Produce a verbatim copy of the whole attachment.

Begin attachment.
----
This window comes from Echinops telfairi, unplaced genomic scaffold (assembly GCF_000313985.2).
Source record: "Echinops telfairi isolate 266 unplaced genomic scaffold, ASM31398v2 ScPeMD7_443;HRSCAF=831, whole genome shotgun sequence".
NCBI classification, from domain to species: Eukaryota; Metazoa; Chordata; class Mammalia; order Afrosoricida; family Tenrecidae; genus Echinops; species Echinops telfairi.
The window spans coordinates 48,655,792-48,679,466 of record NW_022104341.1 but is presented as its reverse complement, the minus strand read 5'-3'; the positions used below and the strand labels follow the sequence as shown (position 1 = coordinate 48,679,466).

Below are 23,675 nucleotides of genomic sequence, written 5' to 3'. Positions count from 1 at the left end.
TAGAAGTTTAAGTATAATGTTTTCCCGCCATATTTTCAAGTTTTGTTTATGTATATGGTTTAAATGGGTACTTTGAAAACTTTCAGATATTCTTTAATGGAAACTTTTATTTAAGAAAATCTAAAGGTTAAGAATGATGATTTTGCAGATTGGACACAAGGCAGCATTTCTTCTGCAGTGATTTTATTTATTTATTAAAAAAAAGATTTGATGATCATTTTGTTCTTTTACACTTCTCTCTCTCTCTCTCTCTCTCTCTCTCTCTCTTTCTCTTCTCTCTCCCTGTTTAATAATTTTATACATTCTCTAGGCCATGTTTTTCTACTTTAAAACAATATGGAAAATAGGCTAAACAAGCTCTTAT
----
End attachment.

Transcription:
This window comes from Echinops telfairi, unplaced genomic scaffold (assembly GCF_000313985.2).
Source record: "Echinops telfairi isolate 266 unplaced genomic scaffold, ASM31398v2 ScPeMD7_443;HRSCAF=831, whole genome shotgun sequence".
NCBI classification, from domain to species: Eukaryota; Metazoa; Chordata; class Mammalia; order Afrosoricida; family Tenrecidae; genus Echinops; species Echinops telfairi.
The window spans coordinates 48,655,792-48,679,466 of record NW_022104341.1 but is presented as its reverse complement, the minus strand read 5'-3'; the positions used below and the strand labels follow the sequence as shown (position 1 = coordinate 48,679,466).

Below are 23,675 nucleotides of genomic sequence, written 5' to 3'. Positions count from 1 at the left end.
TAGAAGTTTAAGTATAATGTTTTCCCGCCATATTTTCAAGTTTTGTTTATGTATATGGTTTAAATGGGTACTTTGAAAACTTTCAGATATTCTTTAATGGAAACTTTTATTTAAGAAAATCTAAAGGTTAAGAATGATGATTTTGCAGATTGGACACAAGGCAGCATTTCTTCTGCAGTGATTTTATTTATTTATTAAAAAAAAGATTTGATGATCATTTTGTTCTTTTACACTTCTCTCTCTCTCTCTCTCTCTCTCTCTCTCTCTTTCTCTTCTCTCTCCCTGTTTAATAATTTTATACATTCTCTAGGCCATGTTTTTCTACTTTAAAACAATATGGAAAATAGGCTAAACAAGCTCTTAT